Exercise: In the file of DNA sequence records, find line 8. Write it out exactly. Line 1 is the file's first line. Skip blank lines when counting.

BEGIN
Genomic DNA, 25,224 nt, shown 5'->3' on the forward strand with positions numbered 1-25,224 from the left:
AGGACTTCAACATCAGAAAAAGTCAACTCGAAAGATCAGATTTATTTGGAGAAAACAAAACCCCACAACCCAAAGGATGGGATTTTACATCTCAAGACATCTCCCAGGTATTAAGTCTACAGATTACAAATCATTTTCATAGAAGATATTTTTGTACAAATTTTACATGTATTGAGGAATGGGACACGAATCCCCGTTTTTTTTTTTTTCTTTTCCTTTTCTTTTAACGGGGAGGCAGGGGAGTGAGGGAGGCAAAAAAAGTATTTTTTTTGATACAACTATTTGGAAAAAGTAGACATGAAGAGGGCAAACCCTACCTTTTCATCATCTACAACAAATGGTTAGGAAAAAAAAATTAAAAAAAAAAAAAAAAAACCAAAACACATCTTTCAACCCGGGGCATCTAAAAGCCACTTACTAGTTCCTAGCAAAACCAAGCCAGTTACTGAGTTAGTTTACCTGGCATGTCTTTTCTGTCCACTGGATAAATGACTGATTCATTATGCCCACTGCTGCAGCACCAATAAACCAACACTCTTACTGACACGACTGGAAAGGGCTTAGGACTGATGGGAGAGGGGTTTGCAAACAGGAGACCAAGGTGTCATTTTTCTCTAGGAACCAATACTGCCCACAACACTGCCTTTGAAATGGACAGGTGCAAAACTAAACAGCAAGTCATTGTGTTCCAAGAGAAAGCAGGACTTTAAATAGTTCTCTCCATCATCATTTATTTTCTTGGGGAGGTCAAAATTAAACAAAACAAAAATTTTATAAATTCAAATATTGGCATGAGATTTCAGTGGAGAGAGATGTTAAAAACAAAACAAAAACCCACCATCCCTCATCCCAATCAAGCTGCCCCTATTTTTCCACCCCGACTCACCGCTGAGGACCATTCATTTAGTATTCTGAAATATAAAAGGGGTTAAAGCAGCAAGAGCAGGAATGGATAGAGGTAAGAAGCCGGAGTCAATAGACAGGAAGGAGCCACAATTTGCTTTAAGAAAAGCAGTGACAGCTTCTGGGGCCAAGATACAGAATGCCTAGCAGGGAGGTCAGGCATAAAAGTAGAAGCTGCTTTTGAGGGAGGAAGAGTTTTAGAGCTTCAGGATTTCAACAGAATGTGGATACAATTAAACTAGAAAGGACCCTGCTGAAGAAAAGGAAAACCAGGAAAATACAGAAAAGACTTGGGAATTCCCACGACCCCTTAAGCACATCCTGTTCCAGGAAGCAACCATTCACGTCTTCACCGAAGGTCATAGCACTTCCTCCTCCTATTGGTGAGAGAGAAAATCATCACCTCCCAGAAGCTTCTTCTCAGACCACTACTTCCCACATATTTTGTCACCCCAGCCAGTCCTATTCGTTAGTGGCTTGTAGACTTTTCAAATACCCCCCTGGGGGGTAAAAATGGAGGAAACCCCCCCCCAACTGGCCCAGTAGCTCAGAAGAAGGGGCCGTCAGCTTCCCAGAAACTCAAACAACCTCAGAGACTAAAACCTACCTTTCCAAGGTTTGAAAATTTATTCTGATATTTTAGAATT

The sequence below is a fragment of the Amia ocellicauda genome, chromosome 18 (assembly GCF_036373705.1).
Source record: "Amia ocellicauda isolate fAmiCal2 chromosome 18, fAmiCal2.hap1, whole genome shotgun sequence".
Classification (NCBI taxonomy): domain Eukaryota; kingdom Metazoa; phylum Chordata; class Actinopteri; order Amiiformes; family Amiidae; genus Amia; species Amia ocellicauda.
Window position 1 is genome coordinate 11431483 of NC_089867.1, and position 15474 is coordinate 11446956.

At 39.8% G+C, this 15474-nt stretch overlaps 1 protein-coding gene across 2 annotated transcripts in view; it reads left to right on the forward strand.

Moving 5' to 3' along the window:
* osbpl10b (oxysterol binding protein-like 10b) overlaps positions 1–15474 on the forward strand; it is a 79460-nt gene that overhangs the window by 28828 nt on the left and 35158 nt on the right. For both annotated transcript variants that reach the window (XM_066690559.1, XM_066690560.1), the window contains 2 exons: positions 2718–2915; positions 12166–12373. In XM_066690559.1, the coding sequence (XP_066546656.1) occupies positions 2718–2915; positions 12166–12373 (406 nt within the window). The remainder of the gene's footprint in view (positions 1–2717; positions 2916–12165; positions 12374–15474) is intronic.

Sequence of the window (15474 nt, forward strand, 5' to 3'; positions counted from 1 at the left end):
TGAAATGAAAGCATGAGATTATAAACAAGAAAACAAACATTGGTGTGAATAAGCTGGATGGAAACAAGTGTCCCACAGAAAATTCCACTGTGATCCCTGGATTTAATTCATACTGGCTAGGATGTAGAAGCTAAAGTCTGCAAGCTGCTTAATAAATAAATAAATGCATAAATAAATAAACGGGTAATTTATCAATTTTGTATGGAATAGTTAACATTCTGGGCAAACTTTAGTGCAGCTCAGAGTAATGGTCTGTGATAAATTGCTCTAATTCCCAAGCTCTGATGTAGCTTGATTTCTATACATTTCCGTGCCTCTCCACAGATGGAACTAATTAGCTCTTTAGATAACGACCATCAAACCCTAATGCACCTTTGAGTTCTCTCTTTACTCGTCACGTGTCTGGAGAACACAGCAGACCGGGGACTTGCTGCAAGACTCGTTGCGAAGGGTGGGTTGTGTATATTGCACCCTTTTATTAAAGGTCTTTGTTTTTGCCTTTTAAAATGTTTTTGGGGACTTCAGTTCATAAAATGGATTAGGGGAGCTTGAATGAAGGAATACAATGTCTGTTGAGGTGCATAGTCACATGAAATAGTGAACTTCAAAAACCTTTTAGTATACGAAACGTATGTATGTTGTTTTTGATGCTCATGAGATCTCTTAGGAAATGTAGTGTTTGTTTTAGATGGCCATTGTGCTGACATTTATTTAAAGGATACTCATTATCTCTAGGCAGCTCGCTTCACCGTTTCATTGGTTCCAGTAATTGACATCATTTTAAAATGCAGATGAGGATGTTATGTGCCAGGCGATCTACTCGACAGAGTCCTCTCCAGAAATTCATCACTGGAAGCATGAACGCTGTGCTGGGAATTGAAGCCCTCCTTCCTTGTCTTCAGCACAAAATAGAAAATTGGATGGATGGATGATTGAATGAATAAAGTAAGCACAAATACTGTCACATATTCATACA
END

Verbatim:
Moving 5' to 3' along the window: